Recyclable, sugar-derived foam—a renewable alternative to traditional polyurethanes?
Polyurethanes in products from cushy sofas to stretchy spandex have made sitting, sleeping and walking more comfortable. But once they have served their purpose, most of the non-degradable materials pile up in landfills. Now scientists report in the journal ACS Macro Letters a potential way to reduce future waste: a chemically recyclable foam made using a new sugar-derived material.
Polyurethanes are highly versatile materials. In addition to furniture and clothing, manufactures use them in electronics, cars, floors and medical devices. But the materials come from petroleum, and efforts to recycle them are limited. To tackle the huge amount of waste this creates, scientists are pursuing more sustainable options. Marc A. Hillmyer and colleagues developed an efficient method to make a sugar-derived rubbery polyester compound called poly(β-methyl-δ-valerolactone), or PMVL, that can be used in new chemically-recyclable polyurethanes.
Using this new polymer, the researchers made flexible polyurethane foams that were comparable in performance to commercial analogs. To test whether the foams could be recycled, the team first added a catalyst, then heated the materials to a high temperature. Through this process, the researchers recovered up to 97 percent of the starting β-methyl-δ-valerolactone (MVL) monomer in high purity. The researchers then used what they recovered to re-make PMVL with essentially identical properties.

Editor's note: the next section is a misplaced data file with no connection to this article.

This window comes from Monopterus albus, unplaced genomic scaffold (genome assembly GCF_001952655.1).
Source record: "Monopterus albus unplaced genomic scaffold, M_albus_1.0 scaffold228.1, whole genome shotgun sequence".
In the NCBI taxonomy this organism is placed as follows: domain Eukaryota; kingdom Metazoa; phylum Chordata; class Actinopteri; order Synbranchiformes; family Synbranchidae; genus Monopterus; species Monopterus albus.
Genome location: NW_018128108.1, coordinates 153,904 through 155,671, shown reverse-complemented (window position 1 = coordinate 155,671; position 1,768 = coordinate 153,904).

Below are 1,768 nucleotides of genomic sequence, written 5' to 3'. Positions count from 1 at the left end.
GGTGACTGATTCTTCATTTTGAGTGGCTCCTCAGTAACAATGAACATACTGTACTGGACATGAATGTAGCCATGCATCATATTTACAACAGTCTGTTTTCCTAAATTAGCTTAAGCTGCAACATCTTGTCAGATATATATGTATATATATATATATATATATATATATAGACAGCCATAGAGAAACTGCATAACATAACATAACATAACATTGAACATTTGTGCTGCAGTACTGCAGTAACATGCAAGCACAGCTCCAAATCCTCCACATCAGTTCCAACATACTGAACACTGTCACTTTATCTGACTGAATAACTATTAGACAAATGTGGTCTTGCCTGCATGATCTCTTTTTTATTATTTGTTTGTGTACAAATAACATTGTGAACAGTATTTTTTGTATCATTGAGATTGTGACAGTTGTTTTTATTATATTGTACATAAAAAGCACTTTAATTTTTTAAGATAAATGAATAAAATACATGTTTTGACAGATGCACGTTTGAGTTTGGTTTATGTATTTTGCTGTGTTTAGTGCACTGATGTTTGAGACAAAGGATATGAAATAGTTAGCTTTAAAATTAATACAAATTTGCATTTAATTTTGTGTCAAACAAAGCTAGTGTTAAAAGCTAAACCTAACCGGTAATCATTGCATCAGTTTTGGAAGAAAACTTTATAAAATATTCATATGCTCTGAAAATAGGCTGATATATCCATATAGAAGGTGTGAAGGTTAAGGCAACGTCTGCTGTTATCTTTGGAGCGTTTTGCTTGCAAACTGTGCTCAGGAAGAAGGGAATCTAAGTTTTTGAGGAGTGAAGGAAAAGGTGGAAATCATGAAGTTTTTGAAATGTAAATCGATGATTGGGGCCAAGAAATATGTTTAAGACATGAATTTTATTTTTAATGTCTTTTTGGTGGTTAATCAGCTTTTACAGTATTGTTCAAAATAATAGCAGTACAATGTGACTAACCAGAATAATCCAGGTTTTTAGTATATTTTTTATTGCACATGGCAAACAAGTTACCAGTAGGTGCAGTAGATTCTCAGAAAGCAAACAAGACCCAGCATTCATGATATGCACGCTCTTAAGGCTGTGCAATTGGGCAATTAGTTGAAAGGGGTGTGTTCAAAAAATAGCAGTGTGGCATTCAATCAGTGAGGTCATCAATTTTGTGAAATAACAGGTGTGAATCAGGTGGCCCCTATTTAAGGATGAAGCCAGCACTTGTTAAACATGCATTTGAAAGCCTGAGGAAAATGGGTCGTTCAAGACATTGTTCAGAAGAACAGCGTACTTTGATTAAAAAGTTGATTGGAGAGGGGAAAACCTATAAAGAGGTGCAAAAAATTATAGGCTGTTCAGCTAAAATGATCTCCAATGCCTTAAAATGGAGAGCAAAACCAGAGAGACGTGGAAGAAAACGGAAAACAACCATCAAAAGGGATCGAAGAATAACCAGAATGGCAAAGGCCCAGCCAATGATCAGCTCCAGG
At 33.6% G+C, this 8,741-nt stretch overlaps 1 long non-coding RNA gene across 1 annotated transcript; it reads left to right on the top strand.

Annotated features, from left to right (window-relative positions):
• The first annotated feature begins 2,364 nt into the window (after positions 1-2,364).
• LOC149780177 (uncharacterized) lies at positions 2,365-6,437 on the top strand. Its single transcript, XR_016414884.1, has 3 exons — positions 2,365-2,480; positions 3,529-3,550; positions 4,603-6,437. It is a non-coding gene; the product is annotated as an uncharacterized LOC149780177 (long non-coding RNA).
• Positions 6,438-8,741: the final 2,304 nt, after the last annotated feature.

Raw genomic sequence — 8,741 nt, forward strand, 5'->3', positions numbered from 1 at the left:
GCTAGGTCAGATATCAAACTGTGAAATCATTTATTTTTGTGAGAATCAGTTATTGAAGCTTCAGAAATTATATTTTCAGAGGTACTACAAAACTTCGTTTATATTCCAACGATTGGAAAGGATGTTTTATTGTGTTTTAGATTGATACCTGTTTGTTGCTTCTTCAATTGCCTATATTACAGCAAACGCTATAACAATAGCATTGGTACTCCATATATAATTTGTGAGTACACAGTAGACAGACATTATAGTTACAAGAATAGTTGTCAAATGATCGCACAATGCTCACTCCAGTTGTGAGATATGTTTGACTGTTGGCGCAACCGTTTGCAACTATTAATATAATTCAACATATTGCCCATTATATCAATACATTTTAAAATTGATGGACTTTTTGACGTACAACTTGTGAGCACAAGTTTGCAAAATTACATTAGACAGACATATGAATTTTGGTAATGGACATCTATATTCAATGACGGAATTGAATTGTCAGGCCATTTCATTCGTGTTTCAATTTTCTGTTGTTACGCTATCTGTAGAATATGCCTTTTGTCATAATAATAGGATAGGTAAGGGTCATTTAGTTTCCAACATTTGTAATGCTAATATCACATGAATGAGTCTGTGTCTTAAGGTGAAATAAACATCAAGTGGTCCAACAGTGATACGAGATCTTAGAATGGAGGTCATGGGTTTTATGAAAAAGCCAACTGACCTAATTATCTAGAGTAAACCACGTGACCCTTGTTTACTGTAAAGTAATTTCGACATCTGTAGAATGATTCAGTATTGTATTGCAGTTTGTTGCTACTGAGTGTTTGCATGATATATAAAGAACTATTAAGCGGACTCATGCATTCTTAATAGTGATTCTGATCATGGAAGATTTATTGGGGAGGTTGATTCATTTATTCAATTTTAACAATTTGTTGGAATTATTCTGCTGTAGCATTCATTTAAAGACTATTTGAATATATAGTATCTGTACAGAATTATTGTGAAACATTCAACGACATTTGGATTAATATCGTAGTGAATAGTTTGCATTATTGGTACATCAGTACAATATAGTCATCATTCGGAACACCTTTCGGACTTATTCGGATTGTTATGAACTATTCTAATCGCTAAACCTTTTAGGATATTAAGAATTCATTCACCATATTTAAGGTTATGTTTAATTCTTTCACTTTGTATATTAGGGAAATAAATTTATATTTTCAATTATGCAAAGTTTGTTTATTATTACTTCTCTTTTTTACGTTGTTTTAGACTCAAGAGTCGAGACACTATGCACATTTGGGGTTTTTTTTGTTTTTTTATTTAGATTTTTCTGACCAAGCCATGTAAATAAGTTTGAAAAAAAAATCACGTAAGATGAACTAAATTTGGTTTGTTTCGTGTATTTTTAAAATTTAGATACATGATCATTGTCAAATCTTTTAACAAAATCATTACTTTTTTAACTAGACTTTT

Polyurethanes (PUs), in the form of coatings, adhesives, sealants, elastomers, and foams, play a vital role in the consumer goods, automotive, and construction industries. However, the inevitable disposal of nondegradable postconsumer polyurethane products constitutes a massive waste management problem that has yet to be solved. We address this challenge through the synthesis of biobased and chemically recyclable polyurethanes. Our approach employs renewable and degradable hydroxy telechelic poly(β-methyl-δ-valerolactone) as a replacement for petroleum-derived polyols in the synthesis of both thermoplastic polyurethanes and flexible foams. These materials rival petroleum-derived PUs in performance and can also be easily recycled to recover β-methyl-δ-valerolactone monomer in high purity and high yield. This recycling strategy bypasses many of the technical challenges that currently preclude the practical chemical recycling of PUs.